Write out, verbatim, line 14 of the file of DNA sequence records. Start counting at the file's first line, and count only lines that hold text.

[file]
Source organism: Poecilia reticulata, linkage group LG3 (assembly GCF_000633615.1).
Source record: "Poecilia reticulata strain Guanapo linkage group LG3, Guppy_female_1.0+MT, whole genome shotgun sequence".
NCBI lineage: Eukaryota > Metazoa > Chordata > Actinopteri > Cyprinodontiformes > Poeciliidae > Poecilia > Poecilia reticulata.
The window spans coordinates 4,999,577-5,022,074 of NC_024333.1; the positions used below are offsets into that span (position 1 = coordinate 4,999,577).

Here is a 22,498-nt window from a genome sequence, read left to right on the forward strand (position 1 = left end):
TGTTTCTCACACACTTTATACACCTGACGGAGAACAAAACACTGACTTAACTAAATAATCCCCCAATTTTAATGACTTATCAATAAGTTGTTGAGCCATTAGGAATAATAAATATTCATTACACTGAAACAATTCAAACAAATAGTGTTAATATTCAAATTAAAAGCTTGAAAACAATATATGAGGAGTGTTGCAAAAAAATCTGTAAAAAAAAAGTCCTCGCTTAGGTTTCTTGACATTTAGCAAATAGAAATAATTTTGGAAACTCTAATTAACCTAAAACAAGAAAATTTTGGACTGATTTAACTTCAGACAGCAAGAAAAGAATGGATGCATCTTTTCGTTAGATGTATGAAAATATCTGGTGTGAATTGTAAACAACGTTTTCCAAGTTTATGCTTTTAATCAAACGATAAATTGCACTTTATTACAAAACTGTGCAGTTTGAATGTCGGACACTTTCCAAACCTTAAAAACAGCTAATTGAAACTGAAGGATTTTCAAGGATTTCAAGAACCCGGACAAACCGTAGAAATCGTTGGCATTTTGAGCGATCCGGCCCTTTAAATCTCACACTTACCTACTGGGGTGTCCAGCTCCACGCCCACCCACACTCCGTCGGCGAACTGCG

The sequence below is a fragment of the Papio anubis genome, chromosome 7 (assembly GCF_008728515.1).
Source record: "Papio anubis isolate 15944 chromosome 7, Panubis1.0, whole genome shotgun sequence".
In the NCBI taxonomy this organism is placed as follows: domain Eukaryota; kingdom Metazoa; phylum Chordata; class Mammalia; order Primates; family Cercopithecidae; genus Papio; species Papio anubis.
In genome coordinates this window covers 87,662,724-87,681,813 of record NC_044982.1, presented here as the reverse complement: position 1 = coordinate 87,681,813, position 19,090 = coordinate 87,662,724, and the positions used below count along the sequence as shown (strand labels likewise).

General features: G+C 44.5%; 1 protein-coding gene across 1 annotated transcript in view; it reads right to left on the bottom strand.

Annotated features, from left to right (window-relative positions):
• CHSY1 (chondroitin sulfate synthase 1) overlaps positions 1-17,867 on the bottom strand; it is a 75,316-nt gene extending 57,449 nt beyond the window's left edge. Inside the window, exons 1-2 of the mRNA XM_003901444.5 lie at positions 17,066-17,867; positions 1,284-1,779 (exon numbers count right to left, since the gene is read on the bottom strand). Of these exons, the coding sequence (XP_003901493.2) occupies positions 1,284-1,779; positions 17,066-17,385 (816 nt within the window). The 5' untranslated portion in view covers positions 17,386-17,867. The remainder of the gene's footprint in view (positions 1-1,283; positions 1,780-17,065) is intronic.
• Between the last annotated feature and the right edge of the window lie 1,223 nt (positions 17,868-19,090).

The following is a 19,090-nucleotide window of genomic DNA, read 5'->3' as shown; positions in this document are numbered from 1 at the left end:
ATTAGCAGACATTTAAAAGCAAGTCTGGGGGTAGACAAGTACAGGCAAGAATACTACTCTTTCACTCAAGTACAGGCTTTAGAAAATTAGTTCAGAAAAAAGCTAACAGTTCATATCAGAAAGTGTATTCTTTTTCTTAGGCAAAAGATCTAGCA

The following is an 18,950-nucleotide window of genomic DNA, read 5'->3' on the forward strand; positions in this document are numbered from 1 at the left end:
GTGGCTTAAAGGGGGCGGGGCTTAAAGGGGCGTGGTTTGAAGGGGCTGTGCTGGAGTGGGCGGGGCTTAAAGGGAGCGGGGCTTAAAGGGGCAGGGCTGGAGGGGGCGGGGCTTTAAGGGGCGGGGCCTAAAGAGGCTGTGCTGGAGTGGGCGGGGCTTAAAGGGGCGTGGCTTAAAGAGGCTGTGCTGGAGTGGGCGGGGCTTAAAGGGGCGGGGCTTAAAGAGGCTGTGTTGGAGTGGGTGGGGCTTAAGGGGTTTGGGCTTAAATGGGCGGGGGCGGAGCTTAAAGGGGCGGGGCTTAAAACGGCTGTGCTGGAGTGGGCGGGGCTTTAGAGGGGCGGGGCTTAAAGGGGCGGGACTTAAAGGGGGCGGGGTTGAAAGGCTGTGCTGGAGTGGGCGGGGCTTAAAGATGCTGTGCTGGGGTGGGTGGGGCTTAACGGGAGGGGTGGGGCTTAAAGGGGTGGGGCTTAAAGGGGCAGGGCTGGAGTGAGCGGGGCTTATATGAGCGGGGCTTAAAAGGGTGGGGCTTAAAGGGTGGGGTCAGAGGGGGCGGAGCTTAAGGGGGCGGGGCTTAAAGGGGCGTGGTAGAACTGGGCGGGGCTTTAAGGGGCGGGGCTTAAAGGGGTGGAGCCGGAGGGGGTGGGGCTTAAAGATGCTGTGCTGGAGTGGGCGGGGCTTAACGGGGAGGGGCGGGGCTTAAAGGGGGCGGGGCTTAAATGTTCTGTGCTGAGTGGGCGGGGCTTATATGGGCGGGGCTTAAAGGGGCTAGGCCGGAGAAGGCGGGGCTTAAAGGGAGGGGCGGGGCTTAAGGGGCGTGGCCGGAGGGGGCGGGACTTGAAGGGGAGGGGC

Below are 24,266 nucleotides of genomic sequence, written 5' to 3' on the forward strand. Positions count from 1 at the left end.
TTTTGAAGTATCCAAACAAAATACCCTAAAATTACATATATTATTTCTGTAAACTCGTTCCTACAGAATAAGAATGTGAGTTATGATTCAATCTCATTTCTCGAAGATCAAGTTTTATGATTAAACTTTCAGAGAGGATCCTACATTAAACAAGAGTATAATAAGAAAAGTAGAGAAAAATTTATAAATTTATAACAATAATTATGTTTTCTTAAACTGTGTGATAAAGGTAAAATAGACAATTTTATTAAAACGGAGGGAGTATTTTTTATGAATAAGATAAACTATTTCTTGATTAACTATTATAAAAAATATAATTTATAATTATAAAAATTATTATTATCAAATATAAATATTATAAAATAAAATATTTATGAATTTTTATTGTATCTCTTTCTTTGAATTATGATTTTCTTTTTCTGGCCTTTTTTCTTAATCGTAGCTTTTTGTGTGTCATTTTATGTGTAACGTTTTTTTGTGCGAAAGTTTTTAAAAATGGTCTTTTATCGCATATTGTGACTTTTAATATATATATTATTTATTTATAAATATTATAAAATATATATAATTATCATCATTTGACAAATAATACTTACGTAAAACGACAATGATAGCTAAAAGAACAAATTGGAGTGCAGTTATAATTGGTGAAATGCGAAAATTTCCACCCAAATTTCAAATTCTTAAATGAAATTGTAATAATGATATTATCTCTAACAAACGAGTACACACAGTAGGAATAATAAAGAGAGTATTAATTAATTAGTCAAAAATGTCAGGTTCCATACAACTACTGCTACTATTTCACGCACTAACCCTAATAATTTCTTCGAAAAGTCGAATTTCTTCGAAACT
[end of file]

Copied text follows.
• Between the last annotated feature and the right edge of the window lie 1,223 nt (positions 17,868-19,090).